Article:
Newswise – Pasadena, CA– New work from an international team of astronauts including Gregory Walth at Carnegie develops our understanding of the most distant astrophysical objects – GN-z11, a 13.4 billion year light galaxy from Earth.
Created 400 million years after the Big Bang, GN-z11 was previously confirmed by space telescope data as the furthest thing yet discovered. In two newly published items Astronomy of nature papers, a team led by Linhua Jiang at the Kavli Institute for Astronomy and Astronomy at Peking University provided near-infrared spectacles using ground-based telescopes that determined the speed of the galaxy. They also captured an ultraviolet flash associated with a gamma-ray explosion from the galaxy.
Their findings develop our understanding of the creation of stars and galaxies in the early universe.
The Big Bang started the universe as a hot, juicy sap of highly volatile, rapidly expanding grains. After about 400,000 years, these grains cooled and coalesced into neutral hydrogen gas beginning a cosmic dark age.
Some gases were denser than others and, eventually, their material collapsed, forming the first lumps of structure in the cosmos. The energy released by these ancient stars and galaxies caused the global neutral hydrogen to gain excitement and lose an electron – a process called ionization. Because photons could travel freely through this ionized gas, the universe became lighter again.
This period of cosmic regeneration lasted several hundred million years and represents one of the most important phase transitions in the history of the universe. One of the main scientific aims of the next generation of telescopes, including the Giant Magellan Telescope being built at the Carnegie Las Campus Observatory, is to understand the second century and find light from these first objects. . However, it is very difficult for telescopes to detect glasses from such galleries, which is what makes this discovery so inspiring.
By taking an in-depth spectroscopic look at GN-z11 using the Keck I telescope on Mauna Kea in Hawaii, the team was able to determine the 13.4 billion light-year distance. However, a study of the light emanating from GN-z11 showed an abundance of elements heavier than hydrogen and helium in the composition of the galaxy. This shows that this is not one of the original galaxies, which were created in a cold, pristine universe and did not have a cornucopia of elements that had been synthesized by generations of previous stars and spawned into the material. raw around when they exploded like supernovae.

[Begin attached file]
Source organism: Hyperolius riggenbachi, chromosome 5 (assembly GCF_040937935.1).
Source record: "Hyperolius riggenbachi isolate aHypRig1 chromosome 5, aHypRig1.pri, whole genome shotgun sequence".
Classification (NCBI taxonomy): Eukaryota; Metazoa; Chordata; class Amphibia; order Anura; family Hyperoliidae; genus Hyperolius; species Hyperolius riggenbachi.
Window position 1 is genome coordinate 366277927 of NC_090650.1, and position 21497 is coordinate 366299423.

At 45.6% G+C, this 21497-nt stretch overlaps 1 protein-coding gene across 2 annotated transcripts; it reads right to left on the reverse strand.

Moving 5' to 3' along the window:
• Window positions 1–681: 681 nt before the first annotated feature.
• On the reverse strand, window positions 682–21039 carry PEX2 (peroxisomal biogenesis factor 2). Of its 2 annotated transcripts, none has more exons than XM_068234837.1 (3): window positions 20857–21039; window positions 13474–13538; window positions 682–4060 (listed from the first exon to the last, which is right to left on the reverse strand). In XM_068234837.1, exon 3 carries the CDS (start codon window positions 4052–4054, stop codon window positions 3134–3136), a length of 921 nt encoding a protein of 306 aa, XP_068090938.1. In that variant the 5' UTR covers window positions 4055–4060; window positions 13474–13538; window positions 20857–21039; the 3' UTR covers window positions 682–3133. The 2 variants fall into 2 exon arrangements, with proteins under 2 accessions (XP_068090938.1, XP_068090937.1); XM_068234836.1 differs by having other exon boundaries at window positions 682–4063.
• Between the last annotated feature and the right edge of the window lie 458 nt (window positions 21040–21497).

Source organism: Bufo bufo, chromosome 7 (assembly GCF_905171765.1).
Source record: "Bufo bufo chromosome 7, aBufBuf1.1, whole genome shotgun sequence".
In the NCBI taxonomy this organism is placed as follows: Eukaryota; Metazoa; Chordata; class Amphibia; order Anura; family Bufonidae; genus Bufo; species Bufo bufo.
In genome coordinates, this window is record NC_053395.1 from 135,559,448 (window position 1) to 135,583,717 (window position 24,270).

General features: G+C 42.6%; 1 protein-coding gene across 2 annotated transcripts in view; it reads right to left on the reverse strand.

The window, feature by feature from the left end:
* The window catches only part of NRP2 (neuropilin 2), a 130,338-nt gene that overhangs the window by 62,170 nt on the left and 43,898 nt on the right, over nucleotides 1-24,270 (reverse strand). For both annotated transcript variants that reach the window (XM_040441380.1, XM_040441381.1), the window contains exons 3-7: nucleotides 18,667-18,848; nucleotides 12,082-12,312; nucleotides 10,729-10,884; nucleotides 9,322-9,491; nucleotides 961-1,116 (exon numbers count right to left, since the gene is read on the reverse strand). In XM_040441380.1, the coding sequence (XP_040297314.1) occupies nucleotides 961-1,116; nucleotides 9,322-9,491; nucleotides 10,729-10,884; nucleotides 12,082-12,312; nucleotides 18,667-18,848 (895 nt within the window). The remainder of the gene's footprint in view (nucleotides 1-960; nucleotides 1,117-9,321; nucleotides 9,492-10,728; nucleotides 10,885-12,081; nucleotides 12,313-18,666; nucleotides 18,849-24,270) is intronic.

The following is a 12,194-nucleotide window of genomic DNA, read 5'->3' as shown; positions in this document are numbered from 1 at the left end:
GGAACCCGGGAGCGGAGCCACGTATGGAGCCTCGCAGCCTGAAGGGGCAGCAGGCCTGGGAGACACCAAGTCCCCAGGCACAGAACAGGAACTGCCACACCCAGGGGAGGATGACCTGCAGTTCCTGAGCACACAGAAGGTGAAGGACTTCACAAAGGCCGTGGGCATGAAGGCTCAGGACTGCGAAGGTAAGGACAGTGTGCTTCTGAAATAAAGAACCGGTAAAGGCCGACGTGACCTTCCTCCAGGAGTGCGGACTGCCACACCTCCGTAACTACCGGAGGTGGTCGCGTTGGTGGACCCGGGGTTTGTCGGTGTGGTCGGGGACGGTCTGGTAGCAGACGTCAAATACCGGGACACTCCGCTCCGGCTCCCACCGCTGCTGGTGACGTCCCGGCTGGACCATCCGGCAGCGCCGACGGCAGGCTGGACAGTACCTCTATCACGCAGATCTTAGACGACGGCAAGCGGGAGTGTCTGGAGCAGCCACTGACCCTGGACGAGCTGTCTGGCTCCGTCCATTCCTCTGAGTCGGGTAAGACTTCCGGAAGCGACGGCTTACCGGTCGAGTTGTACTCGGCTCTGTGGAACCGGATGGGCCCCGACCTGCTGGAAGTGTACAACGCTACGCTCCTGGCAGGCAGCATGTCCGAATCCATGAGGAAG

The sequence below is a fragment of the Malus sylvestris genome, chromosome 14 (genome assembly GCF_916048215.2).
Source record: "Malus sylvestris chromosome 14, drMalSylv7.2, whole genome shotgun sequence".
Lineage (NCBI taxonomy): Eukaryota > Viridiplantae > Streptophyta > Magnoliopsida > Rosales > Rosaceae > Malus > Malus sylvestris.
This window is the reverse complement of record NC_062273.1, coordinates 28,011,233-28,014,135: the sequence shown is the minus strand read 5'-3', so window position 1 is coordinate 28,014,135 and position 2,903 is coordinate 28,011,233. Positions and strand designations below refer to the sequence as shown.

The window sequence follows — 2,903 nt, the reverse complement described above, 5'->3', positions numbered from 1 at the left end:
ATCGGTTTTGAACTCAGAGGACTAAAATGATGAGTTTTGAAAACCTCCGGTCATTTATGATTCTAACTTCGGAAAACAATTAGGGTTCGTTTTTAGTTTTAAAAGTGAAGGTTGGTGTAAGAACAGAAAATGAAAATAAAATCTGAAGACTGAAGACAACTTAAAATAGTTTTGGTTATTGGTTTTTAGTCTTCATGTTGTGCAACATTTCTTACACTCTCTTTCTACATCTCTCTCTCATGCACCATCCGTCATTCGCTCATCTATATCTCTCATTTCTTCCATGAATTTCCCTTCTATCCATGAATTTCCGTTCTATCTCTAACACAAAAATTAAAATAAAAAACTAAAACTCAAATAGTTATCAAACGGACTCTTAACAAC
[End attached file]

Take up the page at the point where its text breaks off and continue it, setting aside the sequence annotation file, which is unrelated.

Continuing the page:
Keck’s comments also revealed a clear explosion of light that lasted less than three minutes. Analysis of this flash was accomplished by a gamma-ray explosion in GN-z11. It was previously unknown that these onions existed only a few hundred million years after the Great Bang.
“The more we learn about the earliest things of the universe, the better we will understand how the structure of our cosmos has been shaped,” said Walth.
This work was supported by the China National Science Foundation, China National R&D Program, and the South American CAS Astronomy Center.
The Carnegie Institution for Science (carnegiescience.edu) is a private, nonprofit organization headquartered in Washington, DC, with three research departments on both coasts. Since its founding in 1902, the Carnegie Institution has been a leading force in fundamental scientific research. Carnegie scientists are leaders in plant biology, developmental biology, astronomy, materials science, global ecology, and earth and planetary science.